Labour ends weekly bin collection across north of the borough - despite a manifesto promise to retain it at the last Council elections
After months of sitting on the information, Camden's Labour administration has revealed that most of the north of Camden will lose its weekly bin collections and have only fortnightly collections from April.
The decision, taken by Labour councillors in July 2016 but only revealed this month, will come into effect on 1st April this year. Residents weren't consulted about which streets would lose weekly collections, meaning many Camden streets having their service cut despite being completely unsuited to less frequent collections.
Most of the north of Camden - including Hampstead, West Hampstead, Fortune Green, Swiss Cottage, Kilburn, Belsize Park, Highgate, Primrose Hill, Gospel Oak, and Kentish Town - will lose their weekly service for non-recyclable waste. By contrast, all streets south of Camden Town will retain weekly collections: creating an unfair divide in our borough.
Camden Conservative councillors have fought against the move, including initiating a formal 'call-in' process to re-examine the decision and asking repeated questions about the plan, but it was forced through, with the details kept secret.
Local Conservatives will push for a weekly service to be restored to as much as possible, and help reverse the tide under Labour of cuts to services while residents' Council Tax goes up.
Labour's broken manifesto pledge.
The end of weekly bin collections comes despite a hard and fast promise in Labour's 2014 manifesto not to cut the service.
Their 2014 manifesto stated, "Camden Labour guarantees that we will maintain weekly bin collections for the whole of our four-year term". Instead, they secretly planned to cut services and refused to tell residents.
Meanwhile, Conservative-run Westminster and Kensington & Chelsea continue to collect all residents' rubbish at least twice a week and Barnet collects weekly, ensuring their boroughs' streets are clean and safe.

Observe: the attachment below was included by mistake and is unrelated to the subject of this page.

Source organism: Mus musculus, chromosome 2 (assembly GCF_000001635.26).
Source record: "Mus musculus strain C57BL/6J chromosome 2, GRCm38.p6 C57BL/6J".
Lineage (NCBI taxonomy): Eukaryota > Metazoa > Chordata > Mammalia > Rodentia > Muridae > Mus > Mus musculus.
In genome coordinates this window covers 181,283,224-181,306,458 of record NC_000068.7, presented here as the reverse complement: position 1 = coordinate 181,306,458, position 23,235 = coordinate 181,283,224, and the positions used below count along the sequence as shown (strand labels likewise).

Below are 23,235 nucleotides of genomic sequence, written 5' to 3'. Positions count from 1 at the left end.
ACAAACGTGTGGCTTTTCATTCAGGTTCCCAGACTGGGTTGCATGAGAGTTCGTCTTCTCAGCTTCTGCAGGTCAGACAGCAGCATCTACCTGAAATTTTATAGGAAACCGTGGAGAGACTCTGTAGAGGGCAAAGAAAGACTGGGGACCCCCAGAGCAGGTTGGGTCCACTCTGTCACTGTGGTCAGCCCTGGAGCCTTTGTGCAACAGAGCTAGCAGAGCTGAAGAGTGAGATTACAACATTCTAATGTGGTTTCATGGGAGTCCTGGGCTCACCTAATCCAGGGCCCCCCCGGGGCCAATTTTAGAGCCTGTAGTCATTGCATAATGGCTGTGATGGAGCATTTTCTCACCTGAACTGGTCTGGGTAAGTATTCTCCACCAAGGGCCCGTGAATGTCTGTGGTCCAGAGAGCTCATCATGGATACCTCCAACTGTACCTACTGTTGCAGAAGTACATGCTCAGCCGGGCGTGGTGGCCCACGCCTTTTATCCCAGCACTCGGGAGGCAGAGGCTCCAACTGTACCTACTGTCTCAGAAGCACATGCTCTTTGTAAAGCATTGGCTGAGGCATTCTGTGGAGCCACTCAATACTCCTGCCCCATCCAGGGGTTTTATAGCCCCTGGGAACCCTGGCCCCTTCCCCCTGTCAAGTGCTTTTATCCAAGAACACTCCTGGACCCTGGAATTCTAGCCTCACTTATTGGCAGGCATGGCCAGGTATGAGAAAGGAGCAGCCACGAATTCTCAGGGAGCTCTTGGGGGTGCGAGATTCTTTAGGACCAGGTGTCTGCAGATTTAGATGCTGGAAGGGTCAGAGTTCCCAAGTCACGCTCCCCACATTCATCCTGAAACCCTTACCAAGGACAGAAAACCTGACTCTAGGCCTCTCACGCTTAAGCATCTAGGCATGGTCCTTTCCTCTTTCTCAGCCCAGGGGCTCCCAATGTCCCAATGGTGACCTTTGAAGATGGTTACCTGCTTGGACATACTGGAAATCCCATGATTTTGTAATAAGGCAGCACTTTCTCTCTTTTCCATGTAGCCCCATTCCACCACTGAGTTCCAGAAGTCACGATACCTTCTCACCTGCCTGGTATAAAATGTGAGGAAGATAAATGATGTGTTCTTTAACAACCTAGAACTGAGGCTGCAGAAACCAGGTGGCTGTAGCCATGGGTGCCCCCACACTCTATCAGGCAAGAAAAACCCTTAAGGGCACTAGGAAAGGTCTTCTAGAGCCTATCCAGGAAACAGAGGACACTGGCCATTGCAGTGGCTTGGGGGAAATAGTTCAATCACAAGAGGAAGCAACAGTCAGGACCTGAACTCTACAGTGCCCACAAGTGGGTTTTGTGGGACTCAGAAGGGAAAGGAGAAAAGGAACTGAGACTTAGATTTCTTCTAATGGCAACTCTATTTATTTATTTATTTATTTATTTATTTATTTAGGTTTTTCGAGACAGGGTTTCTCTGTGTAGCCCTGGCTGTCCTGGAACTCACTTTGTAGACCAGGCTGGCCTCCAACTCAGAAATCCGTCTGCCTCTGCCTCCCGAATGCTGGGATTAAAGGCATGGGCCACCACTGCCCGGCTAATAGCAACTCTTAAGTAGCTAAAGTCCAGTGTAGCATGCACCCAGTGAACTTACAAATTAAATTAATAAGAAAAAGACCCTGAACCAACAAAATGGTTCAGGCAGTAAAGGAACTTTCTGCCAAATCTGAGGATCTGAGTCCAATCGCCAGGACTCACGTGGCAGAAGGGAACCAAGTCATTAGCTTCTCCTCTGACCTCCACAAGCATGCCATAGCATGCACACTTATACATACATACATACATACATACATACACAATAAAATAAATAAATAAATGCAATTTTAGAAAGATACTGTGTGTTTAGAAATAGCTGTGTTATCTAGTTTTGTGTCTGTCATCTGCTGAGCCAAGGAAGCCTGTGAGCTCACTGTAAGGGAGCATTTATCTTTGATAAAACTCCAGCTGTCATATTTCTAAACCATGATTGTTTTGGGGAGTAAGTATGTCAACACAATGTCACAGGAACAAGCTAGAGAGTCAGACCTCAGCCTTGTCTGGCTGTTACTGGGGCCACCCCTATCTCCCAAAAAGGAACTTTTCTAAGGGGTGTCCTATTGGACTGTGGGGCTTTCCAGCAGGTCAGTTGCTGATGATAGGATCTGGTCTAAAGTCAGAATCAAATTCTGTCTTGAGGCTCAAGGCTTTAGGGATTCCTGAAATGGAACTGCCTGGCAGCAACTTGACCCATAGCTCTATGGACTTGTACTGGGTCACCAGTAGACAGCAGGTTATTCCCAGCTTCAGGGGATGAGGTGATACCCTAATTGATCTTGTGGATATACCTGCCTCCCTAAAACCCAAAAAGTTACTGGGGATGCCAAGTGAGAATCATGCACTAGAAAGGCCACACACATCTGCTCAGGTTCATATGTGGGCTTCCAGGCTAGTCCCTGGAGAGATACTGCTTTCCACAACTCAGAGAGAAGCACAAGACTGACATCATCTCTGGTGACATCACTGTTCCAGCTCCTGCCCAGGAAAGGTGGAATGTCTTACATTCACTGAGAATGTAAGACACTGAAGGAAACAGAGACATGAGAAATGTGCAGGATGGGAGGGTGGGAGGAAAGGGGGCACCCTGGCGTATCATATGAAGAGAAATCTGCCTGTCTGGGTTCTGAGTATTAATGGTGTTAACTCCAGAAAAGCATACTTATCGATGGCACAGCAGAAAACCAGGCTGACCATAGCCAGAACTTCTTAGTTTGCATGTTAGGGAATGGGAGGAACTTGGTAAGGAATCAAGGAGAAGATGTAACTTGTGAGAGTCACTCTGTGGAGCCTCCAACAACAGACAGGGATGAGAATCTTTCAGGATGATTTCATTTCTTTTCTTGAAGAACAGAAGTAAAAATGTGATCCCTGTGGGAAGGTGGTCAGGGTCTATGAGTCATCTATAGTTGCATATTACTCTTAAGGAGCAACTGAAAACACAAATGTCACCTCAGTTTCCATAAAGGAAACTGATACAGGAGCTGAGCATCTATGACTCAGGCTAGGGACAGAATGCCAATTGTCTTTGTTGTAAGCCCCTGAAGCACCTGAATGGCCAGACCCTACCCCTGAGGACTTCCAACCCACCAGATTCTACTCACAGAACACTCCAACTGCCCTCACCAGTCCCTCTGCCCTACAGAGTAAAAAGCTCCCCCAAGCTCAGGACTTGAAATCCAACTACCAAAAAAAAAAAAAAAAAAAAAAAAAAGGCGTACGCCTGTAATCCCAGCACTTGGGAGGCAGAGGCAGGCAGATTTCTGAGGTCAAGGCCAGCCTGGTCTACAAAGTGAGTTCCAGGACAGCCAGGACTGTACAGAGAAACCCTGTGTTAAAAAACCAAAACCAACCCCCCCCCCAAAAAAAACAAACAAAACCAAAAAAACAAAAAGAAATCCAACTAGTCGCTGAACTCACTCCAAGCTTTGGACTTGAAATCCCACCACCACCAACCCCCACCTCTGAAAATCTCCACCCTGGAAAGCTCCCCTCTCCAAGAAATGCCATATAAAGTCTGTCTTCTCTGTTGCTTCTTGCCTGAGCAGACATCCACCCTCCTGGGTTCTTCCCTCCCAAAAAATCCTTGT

The cut to Camden's service will mean inconvenience for residents and more fly-tipping on our streets.
Labour's Garden Tax
Alongside the end of weekly collections, Camden is introducing a £75 Garden Tax from April.
Camden will only collect garden waste from people that apply and pay for it. Some will avoid this cost and bureaucracy — either by choice or because they are unaware — leading to fly-tipping of garden waste.
Moreover, by creating extra complexity, it is likely to lead to some homes missing collections by accident.
Conservatives have fought against this tax and will continue to do so, so core services remain free.
Camden's recycling rate plummets to just 25%
Despite claims that the end of weekly collections is aimed at increasing recycling, Camden's recycling rate has plummeted on Labour's watch, with just 25% of waste now recycled: down from 32% in 2010, when local Conservative councillor Chris Knight ran the service.
This is one of the lowest rates in the country, having been one of the highest before Labour took charge of Camden in 2010. While recycling has increased nationally, it has fallen in Camden.
Households in the north of the borough recycle more than the south, yet are being rewarded by having their services cut!
Camden Labour's 2014 manifesto said they would "aim to increase recycling rates", but the exact opposite has happened. Just 2% of Camden's waste and recycling budget is spent on informing people how to recycle more and penalising fly-tippers.
Conservative councillors will work to raise recycling rates through education and enforcement, rather than penalising residents by cutting services.